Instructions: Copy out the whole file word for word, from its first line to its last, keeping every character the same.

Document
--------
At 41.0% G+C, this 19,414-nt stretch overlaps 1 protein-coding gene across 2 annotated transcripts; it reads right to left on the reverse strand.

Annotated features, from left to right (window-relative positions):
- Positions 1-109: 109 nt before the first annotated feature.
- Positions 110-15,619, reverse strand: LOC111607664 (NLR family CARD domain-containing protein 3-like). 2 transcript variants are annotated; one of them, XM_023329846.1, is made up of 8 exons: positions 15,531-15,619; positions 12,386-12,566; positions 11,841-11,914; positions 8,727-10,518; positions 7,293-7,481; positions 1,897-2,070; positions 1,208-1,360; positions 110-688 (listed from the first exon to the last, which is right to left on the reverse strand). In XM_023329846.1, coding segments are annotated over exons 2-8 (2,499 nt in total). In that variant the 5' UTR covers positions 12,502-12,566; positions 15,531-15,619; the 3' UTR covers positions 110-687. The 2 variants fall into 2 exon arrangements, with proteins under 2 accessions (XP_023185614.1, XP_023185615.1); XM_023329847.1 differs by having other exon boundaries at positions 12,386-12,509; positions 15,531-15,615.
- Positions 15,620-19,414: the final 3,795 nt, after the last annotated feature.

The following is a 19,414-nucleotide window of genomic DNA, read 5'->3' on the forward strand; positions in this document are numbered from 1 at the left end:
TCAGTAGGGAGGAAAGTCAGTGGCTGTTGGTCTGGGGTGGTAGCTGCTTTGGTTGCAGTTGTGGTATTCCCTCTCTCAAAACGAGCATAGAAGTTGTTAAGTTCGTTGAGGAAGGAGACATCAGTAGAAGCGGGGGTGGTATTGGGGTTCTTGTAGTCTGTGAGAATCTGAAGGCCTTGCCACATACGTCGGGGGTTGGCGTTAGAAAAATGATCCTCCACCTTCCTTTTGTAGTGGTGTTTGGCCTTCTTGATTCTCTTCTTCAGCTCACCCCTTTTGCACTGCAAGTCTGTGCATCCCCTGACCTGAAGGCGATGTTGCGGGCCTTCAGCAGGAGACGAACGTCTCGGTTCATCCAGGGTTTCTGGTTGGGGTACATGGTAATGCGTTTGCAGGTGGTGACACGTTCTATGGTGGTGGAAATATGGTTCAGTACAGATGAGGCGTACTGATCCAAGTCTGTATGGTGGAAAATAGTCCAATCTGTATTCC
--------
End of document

At 41.0% G+C, this 19,414-nt stretch overlaps 1 protein-coding gene across 2 annotated transcripts; it reads right to left on the reverse strand.

Annotated features, from left to right (window-relative positions):
- Positions 1-109: 109 nt before the first annotated feature.
- Positions 110-15,619, reverse strand: LOC111607664 (NLR family CARD domain-containing protein 3-like). 2 transcript variants are annotated; one of them, XM_023329846.1, is made up of 8 exons: positions 15,531-15,619; positions 12,386-12,566; positions 11,841-11,914; positions 8,727-10,518; positions 7,293-7,481; positions 1,897-2,070; positions 1,208-1,360; positions 110-688 (listed from the first exon to the last, which is right to left on the reverse strand). In XM_023329846.1, coding segments are annotated over exons 2-8 (2,499 nt in total). In that variant the 5' UTR covers positions 12,502-12,566; positions 15,531-15,619; the 3' UTR covers positions 110-687. The 2 variants fall into 2 exon arrangements, with proteins under 2 accessions (XP_023185614.1, XP_023185615.1); XM_023329847.1 differs by having other exon boundaries at positions 12,386-12,509; positions 15,531-15,615.
- Positions 15,620-19,414: the final 3,795 nt, after the last annotated feature.

The following is a 19,414-nucleotide window of genomic DNA, read 5'->3' on the forward strand; positions in this document are numbered from 1 at the left end:
TCAGTAGGGAGGAAAGTCAGTGGCTGTTGGTCTGGGGTGGTAGCTGCTTTGGTTGCAGTTGTGGTATTCCCTCTCTCAAAACGAGCATAGAAGTTGTTAAGTTCGTTGAGGAAGGAGACATCAGTAGAAGCGGGGGTGGTATTGGGGTTCTTGTAGTCTGTGAGAATCTGAAGGCCTTGCCACATACGTCGGGGGTTGGCGTTAGAAAAATGATCCTCCACCTTCCTTTTGTAGTGGTGTTTGGCCTTCTTGATTCTCTTCTTCAGCTCACCCCTTTTGCACTGCAAGTCTGTGCATCCCCTGACCTGAAGGCGATGTTGCGGGCCTTCAGCAGGAGACGAACGTCTCGGTTCATCCAGGGTTTCTGGTTGGGGTACATGGTAATGCGTTTGCAGGTGGTGACACGTTCTATGGTGGTGGAAATATGGTTCAGTACAGATGAGGCGTACTGATCCAAGTCTGTATGGTGGAAAATAGTCCAATCTGTATTCC